What results from historical consciousness? What has us all in a knot? What is polarizing the Christian community as well as our religious communities? Relativism and pluralism. These conflicts are the consequence of the modern and postmodern views of truth clashing with the old. What do we have a most difficult time with in theology and in the church today? Relativism and pluralism.

And what is one thing crucifying the world today? The fundamentalist reaction to relativism and pluralism— the refusal to engage in conversation at all. All the great faiths are struggling with this today. Time magazine in early September 2004 has a special report on “The Struggle Within Islam.” One Muslim gentleman is quoted there as saying that there is no way to interpret the Koran other than literally, and therefore there is no room for moderation. Historical consciousness has had a tremendous impact on our view of the world, and we’re still dealing with it.


Since this historical, critical approach to the Bible has been undertaken, first by Protestant scholars in the 18th tribution, and the most fruitful one for deepening our knowledge of Jesus, which these quests, these historical studies, have produced.

I suppose the most startling contribution which resulted from the first use of modern historical research on the New Testament—and with which we still grapple today—is the distinction between the Jesus of history (the man from Nazareth who lived in Palestine in the first part of the first century, as recovered by using tools of modern historical research) and the Christ of faith (the risen Jesus who, crucified and raised, is presently reigning in his church and is accessible to all believers).5 We need to understand this distinction because connecting Jesus of history with the Christ of faith is, in the opinion of many scholars, including myself, an indispensable guide to correctly interpreting the diversity of Christologies we encounter among the disciples of Jesus today as well as the diversity of opinions regarding what constitutes “fidelity to Jesus.”6 Some attention paid to the recovery of the century, there have been three scholarly quests for the historical Jesus. We will not deal with these in detail. Rather, I would like to mention the most startling conchurch’s memory of Jesus helps to make sure that what we say about the Christ of faith does not go off in fanciful directions disconnected from the historical ground of our faith.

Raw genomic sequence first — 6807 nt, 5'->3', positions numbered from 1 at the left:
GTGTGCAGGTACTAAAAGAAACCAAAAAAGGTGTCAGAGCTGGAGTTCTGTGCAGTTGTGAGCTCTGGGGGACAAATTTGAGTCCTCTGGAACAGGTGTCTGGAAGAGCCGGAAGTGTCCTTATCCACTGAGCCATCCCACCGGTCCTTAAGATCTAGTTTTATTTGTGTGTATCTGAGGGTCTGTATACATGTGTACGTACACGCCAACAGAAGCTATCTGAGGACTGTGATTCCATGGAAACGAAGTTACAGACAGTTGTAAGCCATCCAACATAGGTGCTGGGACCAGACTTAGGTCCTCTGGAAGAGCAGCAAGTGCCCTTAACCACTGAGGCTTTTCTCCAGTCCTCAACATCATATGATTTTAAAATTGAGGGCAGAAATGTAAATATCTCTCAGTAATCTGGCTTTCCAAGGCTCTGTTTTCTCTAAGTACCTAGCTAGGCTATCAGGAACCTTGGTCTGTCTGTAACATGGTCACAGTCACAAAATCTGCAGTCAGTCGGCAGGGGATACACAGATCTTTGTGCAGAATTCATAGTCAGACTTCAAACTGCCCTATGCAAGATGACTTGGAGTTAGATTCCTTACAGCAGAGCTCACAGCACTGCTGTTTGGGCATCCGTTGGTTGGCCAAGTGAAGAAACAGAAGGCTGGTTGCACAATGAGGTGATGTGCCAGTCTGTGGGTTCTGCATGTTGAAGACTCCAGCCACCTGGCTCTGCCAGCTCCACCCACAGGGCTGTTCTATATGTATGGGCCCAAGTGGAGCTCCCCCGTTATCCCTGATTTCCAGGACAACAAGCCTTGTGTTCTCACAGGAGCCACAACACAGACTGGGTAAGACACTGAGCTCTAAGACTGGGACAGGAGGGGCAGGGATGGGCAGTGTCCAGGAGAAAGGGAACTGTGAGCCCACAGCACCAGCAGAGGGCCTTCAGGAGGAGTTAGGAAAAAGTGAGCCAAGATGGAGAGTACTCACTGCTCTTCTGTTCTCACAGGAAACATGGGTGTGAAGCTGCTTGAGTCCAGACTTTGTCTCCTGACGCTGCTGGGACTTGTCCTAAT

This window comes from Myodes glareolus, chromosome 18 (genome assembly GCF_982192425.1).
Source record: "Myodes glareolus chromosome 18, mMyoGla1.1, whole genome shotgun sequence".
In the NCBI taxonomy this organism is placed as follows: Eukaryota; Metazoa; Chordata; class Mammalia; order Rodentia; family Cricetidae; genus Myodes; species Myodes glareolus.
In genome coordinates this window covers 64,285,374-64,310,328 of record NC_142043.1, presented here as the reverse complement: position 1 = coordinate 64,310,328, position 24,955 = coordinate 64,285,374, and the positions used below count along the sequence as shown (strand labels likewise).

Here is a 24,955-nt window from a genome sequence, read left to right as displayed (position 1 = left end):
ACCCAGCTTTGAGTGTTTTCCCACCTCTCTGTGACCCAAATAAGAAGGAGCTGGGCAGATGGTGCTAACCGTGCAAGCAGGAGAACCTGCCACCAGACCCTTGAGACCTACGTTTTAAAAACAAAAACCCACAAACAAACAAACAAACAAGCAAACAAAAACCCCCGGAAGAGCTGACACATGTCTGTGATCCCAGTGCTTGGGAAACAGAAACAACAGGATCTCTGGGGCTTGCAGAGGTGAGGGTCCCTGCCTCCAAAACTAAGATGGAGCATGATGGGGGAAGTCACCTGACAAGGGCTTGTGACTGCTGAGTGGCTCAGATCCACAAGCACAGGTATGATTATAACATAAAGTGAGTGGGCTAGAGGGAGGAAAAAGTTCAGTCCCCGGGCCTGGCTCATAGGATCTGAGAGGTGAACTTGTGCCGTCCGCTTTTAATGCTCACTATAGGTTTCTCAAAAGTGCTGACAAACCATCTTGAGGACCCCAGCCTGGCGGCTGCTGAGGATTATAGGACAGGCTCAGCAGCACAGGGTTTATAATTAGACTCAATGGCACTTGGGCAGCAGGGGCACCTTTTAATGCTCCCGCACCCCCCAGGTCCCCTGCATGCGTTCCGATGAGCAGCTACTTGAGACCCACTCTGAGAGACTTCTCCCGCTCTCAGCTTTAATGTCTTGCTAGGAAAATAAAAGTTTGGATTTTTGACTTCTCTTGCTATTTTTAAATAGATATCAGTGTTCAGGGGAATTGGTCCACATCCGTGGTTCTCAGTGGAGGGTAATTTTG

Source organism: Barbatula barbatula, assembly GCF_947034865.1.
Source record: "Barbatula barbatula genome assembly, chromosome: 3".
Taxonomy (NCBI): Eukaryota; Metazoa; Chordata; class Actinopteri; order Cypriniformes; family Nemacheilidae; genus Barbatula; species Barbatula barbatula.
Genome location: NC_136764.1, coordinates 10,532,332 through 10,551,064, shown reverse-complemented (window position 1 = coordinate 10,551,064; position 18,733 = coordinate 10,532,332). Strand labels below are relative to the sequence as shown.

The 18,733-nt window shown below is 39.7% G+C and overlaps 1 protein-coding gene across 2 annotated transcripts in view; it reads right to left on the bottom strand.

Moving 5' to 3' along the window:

Understanding what a Gospel is

To help us in that we turn to the most fruitful contribution made by historical consciousness to our faith, and that is: it gave us an understanding of what a Gospel is. It helped us recognize the genre of a Gospel— that it is not a biography but a faith document, not a photograph of Jesus but a portrait of Jesus Christ. We have four of these Gospels, all of them completely written from the point of view of the end of the story and not as a modern biography. They were written completely from the point of view of the resurrection, completely with the eyes of faith. In fact, we have in the New Testament four portraits of Jesus, four different interpretations of his meaning as the Christ of God.

Let us pause to take in the significance of knowing what kind of document a Gospel is. The Gospels, after all, are our main source for knowing Jesus. Then, in the third part I will indicate how fruitful this understanding has been for our grasp of what fidelity to Jesus should mean.